Trivia question: who holds the NBA combine record for highest vertical leap? Given the title of this post, it’s probably not all too surprising that it is Kenny Gregory, who leapt an astounding 45.5 inches in 2001. He also had a standing leap of 39.5 inches.
Gregory was much more than a dunker though, and currently ranks 18th all time in scoring at Kansas, with 1,555 points. Gregory averaged 11.4 points per game over his KU career (and 15.6 ppg as a senior), and he currently ranks 16th in Big 12 history in career effective field goal percentage (no doubt helped by his ability to dunk, as he shot less than 33 percent from deep in his career). Gregory saw his efficiency go up as a junior and senior, shooting 59 and 60 percent from two, and really added the three pointer to his arsenal as a senior, shooting 38 percent (although only making about one per game).
Unfortunately, Gregory’s career was marred by a lack of team success. In his freshman season Kansas went 35-4 (15-1 in conference), but lost in the 2nd round of the NCAA tournament. Then he played on a couple lackluster teams that were just 6 and 8 seeds, before finally making the Sweet 16 as a senior (and losing to Bill Self’s Illinois squad).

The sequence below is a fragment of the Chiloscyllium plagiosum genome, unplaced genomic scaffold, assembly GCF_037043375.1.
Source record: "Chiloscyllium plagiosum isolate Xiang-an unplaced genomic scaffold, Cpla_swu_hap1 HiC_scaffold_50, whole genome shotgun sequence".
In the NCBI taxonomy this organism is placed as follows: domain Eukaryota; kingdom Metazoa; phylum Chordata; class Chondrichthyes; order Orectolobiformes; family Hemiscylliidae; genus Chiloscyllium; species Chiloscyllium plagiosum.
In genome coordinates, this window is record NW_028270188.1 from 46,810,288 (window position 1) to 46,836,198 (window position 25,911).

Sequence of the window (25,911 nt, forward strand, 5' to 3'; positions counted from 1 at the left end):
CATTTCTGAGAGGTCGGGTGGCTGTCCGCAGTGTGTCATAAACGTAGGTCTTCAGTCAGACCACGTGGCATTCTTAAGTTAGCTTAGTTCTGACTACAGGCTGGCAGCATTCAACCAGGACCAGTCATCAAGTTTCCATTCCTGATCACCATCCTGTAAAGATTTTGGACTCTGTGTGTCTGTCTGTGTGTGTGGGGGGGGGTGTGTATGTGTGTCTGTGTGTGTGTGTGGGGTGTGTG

If Gregory came around now, he’d probably be a much better three point shooter, with that area of the game being ingrained in kids at a younger and younger age, and he’d probably be more widely remembered for his defense, as a 6-5 wing who could lock down 2s and 3s, and even defend down low a bit with his leaping ability. Because those Kansas teams played so fast, a lot of those guys don’t get their due defensively (much more on that later in the list), but Gregory was often quite good on that end.
Gregory was far from a complete player, as his lack of outside shooting and sometimes suspect ball handling can confirm, but he probably deserved more of a pro shake than time in the D-League followed by bouncing around Europe, playing in Great Britain, Italy, Spain, France, and Greece. He certainly deserves better than being known as only a dunker rather than what he is, which is one of the 50 best KU players ever.